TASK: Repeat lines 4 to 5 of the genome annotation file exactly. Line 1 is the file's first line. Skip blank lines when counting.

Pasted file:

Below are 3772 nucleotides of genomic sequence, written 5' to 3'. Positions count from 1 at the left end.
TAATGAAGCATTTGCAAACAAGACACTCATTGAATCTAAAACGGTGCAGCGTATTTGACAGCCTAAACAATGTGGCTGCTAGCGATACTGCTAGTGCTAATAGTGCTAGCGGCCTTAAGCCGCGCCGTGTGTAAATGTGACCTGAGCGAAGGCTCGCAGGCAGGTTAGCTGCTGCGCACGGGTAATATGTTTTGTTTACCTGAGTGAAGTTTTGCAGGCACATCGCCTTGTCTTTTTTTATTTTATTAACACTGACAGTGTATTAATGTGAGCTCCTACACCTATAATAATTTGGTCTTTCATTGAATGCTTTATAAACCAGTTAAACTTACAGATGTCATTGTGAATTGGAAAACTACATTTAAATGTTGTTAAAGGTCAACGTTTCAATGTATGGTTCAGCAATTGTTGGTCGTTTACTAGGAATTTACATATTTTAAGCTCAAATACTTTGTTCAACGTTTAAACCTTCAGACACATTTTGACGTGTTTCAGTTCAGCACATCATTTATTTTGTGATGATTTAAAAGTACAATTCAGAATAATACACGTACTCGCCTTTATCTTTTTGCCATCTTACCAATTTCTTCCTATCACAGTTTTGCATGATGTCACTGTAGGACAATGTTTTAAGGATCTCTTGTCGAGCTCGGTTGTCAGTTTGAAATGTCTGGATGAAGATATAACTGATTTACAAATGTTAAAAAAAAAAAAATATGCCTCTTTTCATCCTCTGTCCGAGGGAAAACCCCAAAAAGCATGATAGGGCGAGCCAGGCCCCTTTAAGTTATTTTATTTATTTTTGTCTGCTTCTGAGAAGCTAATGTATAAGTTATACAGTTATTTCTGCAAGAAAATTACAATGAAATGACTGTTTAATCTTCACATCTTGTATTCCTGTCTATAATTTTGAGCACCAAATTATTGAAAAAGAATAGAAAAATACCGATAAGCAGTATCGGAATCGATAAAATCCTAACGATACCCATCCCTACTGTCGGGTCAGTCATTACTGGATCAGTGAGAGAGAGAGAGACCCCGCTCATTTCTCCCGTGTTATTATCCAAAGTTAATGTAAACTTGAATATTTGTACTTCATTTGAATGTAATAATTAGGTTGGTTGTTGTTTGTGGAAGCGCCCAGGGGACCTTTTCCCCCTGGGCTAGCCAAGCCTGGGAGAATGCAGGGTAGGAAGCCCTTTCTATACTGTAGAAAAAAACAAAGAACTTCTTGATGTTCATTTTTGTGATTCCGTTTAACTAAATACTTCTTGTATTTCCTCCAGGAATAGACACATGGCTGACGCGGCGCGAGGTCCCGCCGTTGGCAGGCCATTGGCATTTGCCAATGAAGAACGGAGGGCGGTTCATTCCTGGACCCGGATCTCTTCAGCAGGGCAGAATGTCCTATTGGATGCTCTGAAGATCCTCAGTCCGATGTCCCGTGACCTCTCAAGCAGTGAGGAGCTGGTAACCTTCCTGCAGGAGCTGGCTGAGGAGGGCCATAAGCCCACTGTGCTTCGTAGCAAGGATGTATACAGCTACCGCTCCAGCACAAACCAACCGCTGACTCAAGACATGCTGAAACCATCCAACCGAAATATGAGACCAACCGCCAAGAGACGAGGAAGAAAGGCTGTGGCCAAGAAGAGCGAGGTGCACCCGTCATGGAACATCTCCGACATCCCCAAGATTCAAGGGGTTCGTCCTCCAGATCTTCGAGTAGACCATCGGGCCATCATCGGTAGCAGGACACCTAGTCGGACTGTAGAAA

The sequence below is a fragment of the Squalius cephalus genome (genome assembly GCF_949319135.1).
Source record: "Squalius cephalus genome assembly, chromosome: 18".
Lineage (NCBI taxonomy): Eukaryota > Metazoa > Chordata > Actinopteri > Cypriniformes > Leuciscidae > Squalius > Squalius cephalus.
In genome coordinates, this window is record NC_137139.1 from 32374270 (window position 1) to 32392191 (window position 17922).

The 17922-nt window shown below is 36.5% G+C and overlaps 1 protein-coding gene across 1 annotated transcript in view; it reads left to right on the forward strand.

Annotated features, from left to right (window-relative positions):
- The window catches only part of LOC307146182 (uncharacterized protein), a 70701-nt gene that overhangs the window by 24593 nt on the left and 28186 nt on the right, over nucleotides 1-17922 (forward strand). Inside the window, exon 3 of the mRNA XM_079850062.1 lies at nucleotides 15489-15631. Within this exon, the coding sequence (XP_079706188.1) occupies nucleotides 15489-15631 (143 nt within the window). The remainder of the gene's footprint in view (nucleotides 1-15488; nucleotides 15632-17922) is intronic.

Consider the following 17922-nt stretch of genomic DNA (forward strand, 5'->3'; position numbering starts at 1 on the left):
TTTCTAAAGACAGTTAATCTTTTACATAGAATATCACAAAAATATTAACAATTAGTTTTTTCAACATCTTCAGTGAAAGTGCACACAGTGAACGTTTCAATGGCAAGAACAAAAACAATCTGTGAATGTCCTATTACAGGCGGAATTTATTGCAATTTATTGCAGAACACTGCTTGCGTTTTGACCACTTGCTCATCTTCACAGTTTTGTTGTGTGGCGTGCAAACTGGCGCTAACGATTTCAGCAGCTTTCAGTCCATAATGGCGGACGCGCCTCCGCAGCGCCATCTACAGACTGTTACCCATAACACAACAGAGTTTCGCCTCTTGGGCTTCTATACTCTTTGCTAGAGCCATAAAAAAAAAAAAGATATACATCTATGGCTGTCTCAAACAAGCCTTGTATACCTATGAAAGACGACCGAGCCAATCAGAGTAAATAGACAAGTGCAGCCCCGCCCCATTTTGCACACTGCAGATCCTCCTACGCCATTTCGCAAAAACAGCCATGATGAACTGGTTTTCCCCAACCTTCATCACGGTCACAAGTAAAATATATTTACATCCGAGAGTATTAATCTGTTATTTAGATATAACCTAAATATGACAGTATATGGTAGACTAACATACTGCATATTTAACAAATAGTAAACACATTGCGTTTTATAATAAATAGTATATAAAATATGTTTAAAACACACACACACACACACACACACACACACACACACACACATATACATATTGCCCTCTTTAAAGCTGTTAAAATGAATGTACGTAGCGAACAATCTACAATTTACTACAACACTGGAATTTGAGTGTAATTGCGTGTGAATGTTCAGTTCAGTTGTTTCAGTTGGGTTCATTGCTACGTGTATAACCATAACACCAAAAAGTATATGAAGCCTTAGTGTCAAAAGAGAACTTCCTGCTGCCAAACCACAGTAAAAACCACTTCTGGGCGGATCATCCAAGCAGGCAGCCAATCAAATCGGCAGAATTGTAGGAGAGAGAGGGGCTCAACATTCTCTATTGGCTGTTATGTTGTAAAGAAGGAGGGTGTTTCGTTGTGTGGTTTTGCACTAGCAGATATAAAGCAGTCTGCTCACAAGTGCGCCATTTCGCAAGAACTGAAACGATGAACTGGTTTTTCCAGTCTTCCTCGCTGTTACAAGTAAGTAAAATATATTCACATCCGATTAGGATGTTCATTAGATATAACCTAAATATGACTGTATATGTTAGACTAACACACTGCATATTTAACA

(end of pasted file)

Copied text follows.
Source record: "Squalius cephalus genome assembly, chromosome: 18".
Lineage (NCBI taxonomy): Eukaryota > Metazoa > Chordata > Actinopteri > Cypriniformes > Leuciscidae > Squalius > Squalius cephalus.